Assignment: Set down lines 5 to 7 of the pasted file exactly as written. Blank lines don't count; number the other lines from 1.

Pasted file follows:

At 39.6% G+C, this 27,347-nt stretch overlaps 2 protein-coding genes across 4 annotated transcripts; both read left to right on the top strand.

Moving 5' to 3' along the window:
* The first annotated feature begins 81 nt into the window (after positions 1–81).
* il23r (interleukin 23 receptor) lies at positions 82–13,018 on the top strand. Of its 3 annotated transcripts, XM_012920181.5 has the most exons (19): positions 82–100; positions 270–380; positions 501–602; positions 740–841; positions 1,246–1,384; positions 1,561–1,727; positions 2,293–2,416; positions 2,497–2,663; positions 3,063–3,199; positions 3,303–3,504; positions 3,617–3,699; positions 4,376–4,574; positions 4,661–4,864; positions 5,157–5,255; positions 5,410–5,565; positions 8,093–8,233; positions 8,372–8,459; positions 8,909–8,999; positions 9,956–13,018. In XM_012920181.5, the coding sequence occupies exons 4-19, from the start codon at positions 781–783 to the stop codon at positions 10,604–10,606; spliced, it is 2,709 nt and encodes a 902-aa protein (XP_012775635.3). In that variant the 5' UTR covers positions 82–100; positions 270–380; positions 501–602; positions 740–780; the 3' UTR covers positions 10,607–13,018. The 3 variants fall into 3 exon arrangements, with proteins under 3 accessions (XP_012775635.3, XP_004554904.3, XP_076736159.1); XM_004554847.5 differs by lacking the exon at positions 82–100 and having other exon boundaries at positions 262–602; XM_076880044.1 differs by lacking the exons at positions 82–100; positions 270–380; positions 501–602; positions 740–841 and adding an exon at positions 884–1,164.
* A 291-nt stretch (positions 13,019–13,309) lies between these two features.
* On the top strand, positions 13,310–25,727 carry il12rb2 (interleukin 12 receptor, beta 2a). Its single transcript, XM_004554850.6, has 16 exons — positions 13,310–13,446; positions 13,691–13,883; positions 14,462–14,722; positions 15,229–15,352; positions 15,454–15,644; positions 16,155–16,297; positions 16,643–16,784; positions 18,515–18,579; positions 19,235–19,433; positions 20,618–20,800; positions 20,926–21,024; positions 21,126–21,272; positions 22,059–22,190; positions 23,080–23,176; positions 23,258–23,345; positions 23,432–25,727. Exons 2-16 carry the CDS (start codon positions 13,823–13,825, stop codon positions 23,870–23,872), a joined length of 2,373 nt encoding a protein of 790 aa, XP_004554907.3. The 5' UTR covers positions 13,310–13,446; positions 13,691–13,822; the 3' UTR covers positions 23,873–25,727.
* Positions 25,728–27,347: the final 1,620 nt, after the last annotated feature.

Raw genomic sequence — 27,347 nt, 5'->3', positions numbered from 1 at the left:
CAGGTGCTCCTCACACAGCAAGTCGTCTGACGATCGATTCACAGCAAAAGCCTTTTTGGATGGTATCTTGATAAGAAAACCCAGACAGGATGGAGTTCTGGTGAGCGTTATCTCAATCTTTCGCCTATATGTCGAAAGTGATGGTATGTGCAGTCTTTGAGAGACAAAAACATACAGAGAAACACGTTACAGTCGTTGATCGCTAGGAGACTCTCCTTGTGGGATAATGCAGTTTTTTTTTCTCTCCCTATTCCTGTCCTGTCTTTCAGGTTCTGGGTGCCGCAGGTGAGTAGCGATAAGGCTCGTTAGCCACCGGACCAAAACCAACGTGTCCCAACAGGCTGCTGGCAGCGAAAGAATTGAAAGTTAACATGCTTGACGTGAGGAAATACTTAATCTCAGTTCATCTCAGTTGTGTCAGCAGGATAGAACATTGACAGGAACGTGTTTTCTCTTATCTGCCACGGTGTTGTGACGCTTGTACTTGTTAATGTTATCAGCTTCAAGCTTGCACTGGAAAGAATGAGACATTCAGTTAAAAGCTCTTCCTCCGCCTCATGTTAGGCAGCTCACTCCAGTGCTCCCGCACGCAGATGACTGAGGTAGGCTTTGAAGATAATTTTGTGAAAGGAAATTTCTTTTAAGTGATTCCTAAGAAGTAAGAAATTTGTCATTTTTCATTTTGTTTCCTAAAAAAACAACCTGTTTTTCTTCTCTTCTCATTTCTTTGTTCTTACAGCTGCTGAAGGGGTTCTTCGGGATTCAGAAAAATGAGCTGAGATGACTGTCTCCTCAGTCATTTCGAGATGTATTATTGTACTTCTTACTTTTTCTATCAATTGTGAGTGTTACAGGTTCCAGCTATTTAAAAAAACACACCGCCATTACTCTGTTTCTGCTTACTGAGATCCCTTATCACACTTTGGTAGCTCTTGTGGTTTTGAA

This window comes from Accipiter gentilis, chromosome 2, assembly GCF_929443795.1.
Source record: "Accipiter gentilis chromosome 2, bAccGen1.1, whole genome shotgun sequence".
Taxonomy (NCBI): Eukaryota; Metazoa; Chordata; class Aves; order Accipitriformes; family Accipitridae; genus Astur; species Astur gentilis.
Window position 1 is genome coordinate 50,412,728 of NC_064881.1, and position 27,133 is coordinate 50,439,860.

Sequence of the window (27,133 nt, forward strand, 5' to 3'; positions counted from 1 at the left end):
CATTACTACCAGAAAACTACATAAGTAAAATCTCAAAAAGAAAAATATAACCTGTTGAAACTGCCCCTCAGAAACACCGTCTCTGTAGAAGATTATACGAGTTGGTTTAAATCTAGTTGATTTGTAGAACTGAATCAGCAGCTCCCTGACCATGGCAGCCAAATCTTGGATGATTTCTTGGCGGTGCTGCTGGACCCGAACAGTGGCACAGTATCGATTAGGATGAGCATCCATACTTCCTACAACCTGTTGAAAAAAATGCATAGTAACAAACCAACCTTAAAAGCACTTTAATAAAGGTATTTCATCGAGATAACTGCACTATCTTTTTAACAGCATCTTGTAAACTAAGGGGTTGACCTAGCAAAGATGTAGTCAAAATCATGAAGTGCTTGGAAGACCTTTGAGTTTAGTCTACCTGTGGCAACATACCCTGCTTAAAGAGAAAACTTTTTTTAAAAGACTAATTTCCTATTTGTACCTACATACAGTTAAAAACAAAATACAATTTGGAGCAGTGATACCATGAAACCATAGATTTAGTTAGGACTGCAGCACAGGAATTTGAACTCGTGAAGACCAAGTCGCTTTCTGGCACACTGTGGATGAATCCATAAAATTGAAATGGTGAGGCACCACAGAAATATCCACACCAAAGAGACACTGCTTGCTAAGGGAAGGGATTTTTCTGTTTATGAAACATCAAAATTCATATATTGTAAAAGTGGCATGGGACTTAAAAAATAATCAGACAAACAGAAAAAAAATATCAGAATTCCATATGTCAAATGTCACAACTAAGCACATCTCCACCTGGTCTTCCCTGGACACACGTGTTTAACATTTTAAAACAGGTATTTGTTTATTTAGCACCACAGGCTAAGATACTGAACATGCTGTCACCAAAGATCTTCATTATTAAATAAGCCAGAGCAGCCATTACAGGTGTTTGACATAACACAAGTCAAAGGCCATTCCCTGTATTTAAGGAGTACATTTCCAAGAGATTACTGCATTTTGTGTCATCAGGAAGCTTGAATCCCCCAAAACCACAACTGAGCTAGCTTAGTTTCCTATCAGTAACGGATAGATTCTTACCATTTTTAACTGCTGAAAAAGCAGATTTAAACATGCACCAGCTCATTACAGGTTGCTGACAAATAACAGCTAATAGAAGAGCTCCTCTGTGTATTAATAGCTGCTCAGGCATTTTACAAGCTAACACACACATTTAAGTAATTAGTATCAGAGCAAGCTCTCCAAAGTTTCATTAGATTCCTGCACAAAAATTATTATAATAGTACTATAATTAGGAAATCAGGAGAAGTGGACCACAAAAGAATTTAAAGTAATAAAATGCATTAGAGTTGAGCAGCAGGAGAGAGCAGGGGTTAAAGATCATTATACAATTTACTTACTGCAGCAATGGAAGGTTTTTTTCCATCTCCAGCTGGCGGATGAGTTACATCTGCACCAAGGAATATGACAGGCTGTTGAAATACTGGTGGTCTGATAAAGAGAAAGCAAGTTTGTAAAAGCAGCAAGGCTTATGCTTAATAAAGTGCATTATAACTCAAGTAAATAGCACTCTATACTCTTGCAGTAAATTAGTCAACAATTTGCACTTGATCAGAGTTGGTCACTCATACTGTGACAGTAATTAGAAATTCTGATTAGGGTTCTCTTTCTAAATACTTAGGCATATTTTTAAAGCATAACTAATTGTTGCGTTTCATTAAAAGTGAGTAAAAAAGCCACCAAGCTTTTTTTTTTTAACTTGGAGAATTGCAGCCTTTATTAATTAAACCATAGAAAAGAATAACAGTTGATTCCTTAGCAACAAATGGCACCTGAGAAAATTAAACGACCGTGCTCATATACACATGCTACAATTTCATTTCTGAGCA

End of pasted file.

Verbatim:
* A 291-nt stretch (positions 13,019–13,309) lies between these two features.
* On the top strand, positions 13,310–25,727 carry il12rb2 (interleukin 12 receptor, beta 2a). Its single transcript, XM_004554850.6, has 16 exons — positions 13,310–13,446; positions 13,691–13,883; positions 14,462–14,722; positions 15,229–15,352; positions 15,454–15,644; positions 16,155–16,297; positions 16,643–16,784; positions 18,515–18,579; positions 19,235–19,433; positions 20,618–20,800; positions 20,926–21,024; positions 21,126–21,272; positions 22,059–22,190; positions 23,080–23,176; positions 23,258–23,345; positions 23,432–25,727. Exons 2-16 carry the CDS (start codon positions 13,823–13,825, stop codon positions 23,870–23,872), a joined length of 2,373 nt encoding a protein of 790 aa, XP_004554907.3. The 5' UTR covers positions 13,310–13,446; positions 13,691–13,822; the 3' UTR covers positions 23,873–25,727.
* Positions 25,728–27,347: the final 1,620 nt, after the last annotated feature.